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GameChangers: Kinnikinnick leading the way in gluten-free

WATCH ABOVE: Shaye Ganam takes us on a tour of Kinnikinnick Foods. 

GameChangers is a monthly series by Global Edmonton’s Shaye Ganam about people, projects or businesses that have changed the face of the city. If you have a suggestion for the series or feedback for Shaye, please email.

To see previous stories, click here

EDMONTON — When Kinnikinnick Foods opened a tiny storefront operation in Old Strathcona in 1991, there were almost no options for gluten-free food in Edmonton — or anywhere.

So, the bakery, owned by Ted Wolf, quickly found an eager customer base. More than 20 years later, Kinnikinnick is one of the largest gluten-free food manufacturers in the world. The company turns out tons of product every day for markets across North America and in places as far flung as Hong Kong, Venezuela and the Philippines.

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Jerry Bigam and his family were frequent visitors to the first little shop.

“My wife is celiac, subsequently my son is celiac, and subsequent to that, my grandkids are celiac,” he explains.

Celiac disease is an autoimmune disorder, in which gluten (a protein found in grains such as wheat and barley) damages the surface of the small intestine, preventing the body from absorbing nutrients.

It wasn’t long before the Bigams bought into the fledgling business, and started looking to expand.

“I suppose the critical thing that happened at the time we got involved was my son was a computer guy, geek — whatever you want to call it. He came in when we were looking at getting into the celiac business, and said we should look at the internet.”

It was a perfect move at the perfect time. Kinnikinnick became one of the very first companies in the world to market perishable food online. For $10, customers could have their favourites shipped overnight to any location in North America. Business boomed.

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“Those customers started going to the stores saying, ‘You should carry this product because it’s really good,’ and stores started going to distributors and saying,’Where do we get this?’ and that became the next phase of our expansion.”

As demand grew, so did Kinnikinnick, with a new plant in 1997, and another in 2003 that topped 30,000 square feet.

But there was still room for growth, and once again, a perfect opportunity presented itself.

One of the largest commercial cookie bakeries in the world was selling its Edmonton plant, and Bigam got a great deal on the 150,000-square-foot facility.

“This was a world-class conventional facility, and when we bought it, it was like, ‘You gotta be kidding.’ ”

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Kinnikinnick now works with dozens of distributors and stocks some 15,000 stores across the continent. Just keeping up with the North American demand has been hard, Bigam says, and Kinnikinnick’s international reach is limited. But the huge plant will allow them to triple sales in the next few years.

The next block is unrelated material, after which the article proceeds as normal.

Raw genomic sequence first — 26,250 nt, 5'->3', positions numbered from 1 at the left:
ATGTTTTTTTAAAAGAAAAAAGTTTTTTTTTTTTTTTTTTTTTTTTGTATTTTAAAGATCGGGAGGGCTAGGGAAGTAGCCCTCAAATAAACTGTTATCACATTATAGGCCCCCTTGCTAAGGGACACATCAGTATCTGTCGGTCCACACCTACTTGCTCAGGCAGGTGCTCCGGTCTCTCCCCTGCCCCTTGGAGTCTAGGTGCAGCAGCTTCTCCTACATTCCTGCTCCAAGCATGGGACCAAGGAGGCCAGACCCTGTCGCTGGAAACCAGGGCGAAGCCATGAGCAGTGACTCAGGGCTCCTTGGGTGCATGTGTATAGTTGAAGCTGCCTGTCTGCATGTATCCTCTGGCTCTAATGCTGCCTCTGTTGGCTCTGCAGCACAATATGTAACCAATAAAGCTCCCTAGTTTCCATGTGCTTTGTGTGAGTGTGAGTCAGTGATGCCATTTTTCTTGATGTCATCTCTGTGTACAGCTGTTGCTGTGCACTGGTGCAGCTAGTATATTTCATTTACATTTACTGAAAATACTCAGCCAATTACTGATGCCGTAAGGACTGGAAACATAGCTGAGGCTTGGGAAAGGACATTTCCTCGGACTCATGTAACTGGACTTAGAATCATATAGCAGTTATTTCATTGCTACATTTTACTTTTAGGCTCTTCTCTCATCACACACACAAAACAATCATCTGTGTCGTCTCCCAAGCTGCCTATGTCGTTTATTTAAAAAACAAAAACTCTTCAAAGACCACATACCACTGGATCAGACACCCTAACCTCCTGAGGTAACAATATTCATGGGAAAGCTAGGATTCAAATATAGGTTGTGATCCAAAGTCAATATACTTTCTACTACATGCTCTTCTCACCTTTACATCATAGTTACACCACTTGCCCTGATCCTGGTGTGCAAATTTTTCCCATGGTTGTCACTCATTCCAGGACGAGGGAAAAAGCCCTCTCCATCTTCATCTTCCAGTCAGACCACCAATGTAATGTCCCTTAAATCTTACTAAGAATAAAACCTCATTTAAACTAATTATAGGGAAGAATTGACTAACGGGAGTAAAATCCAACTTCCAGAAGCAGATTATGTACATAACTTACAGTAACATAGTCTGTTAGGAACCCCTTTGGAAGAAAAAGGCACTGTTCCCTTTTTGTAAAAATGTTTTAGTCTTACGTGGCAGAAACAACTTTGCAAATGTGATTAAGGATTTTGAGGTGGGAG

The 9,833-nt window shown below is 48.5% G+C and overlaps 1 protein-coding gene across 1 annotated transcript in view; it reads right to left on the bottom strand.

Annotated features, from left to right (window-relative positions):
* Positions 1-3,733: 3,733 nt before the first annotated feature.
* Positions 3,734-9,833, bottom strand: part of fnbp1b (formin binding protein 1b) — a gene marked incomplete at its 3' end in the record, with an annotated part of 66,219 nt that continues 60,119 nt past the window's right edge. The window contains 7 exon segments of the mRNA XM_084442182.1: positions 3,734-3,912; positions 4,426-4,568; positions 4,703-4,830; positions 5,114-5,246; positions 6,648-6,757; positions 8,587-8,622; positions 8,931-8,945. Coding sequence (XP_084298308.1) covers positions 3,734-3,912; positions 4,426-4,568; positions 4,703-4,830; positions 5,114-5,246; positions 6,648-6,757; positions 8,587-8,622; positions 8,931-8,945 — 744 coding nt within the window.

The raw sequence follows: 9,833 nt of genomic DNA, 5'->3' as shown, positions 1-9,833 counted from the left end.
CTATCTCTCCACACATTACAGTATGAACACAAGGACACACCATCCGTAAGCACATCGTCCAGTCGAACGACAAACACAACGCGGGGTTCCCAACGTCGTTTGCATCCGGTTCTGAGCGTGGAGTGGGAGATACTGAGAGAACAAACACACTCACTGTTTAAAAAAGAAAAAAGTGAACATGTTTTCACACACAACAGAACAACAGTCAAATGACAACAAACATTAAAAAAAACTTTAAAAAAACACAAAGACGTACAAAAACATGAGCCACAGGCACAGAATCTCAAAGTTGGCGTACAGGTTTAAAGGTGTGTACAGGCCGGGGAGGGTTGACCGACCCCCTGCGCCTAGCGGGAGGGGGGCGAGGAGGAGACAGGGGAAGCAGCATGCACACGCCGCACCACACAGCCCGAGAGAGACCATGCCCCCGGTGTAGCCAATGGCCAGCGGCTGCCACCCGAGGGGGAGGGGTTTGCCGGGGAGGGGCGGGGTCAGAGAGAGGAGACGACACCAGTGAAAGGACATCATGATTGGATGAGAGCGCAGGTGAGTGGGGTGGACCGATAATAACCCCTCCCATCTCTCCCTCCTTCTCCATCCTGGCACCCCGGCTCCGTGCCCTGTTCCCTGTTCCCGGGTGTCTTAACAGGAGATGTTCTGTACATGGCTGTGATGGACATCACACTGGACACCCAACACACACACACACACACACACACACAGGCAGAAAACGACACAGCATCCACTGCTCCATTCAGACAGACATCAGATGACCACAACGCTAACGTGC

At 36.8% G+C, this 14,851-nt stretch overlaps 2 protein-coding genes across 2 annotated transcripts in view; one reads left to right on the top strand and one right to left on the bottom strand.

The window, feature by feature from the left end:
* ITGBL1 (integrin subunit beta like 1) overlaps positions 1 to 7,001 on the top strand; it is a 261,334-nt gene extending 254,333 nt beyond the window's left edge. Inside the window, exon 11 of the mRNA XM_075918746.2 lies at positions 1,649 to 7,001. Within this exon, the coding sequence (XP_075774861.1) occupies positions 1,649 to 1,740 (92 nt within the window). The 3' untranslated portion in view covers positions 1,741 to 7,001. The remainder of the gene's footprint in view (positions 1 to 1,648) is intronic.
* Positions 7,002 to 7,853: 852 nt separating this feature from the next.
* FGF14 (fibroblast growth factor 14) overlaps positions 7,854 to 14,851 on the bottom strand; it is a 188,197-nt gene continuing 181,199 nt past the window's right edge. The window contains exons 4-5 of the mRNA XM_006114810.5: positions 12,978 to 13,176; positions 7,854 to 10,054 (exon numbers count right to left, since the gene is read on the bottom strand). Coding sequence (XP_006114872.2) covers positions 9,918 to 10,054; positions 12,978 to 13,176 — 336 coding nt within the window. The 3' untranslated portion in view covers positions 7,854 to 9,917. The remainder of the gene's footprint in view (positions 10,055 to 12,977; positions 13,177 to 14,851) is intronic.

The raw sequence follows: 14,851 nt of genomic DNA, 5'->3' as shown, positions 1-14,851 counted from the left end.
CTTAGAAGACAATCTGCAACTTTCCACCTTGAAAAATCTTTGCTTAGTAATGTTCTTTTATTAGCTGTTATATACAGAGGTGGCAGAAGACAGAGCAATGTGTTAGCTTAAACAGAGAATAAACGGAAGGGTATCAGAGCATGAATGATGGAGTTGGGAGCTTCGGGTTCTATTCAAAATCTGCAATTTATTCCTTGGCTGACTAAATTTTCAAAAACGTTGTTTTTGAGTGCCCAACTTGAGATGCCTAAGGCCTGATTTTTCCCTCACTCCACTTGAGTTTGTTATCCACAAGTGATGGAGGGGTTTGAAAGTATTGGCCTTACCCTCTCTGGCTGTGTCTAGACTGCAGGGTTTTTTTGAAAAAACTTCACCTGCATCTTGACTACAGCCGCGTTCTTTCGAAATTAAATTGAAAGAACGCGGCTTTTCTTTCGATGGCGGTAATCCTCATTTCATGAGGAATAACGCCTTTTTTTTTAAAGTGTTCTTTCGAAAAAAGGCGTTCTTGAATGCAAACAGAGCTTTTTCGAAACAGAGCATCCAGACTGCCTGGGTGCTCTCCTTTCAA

“The products we make in gluten free, going into the Pacific Rim market, are a perfect match for the diets they’re used to. There’s no grain; there’s no dairy. In a lot of these off-shore markets, they’re probably stronger than North America because they’re probably where we were 5,6, 8, 9 years ago.”

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Offering everything from pizza crusts to donuts, Kinnikinnick can take much of the credit for how far the North American gluten-free market has come in the past ten years. As they look to the future, there’s an appetite for their continued expansion.

Original 1991 Kinnikinnick Foods store location in Old Strathcona.
Original 1991 Kinnikinnick Foods store location in Old Strathcona.
Original 1991 Kinnikinnick Foods store location in Old Strathcona.
Original 1991 Kinnikinnick Foods store location in Old Strathcona.
Original 1991 Kinnikinnick Foods store in Old Strathcona.
Original 1991 Kinnikinnick Foods store in Old Strathcona.
Inside the old bakery at Kinnikinnick Foods.
Inside the old bakery at Kinnikinnick Foods.
Kinnikinnick Foods store interior.
Kinnikinnick Foods store interior.
Kinnikinnick Foods moved to a new location in 1997.
Kinnikinnick Foods moved to a new location in 1997.
The team at Kinnikinnick Foods.
The team at Kinnikinnick Foods.
Kinnikinnick Foods moved again to a new, 30,000 square foot location in 2003.
Kinnikinnick Foods moved again to a new, 30,000 square foot location in 2003.
Jerry Bigam, who invested in Kinnikinnick Foods.
Jerry Bigam, who invested in Kinnikinnick Foods.
Some Kinnikinnick Foods products for sale.
Some Kinnikinnick Foods products for sale.
Inside Kinnikinnick Foods.
Inside Kinnikinnick Foods.
Making gluten-free doughnuts at Kinnikinnick Foods.
Making gluten-free doughnuts at Kinnikinnick Foods.
Bakery floor at Kinnikinnick Foods.
Bakery floor at Kinnikinnick Foods.
Inside the bakery at Kinnikinnick Foods.
Inside the bakery at Kinnikinnick Foods.
Inside the bakery at Kinnikinnick Foods.
Inside the bakery at Kinnikinnick Foods.
Production line at Kinnikinnick Foods.
Production line at Kinnikinnick Foods.
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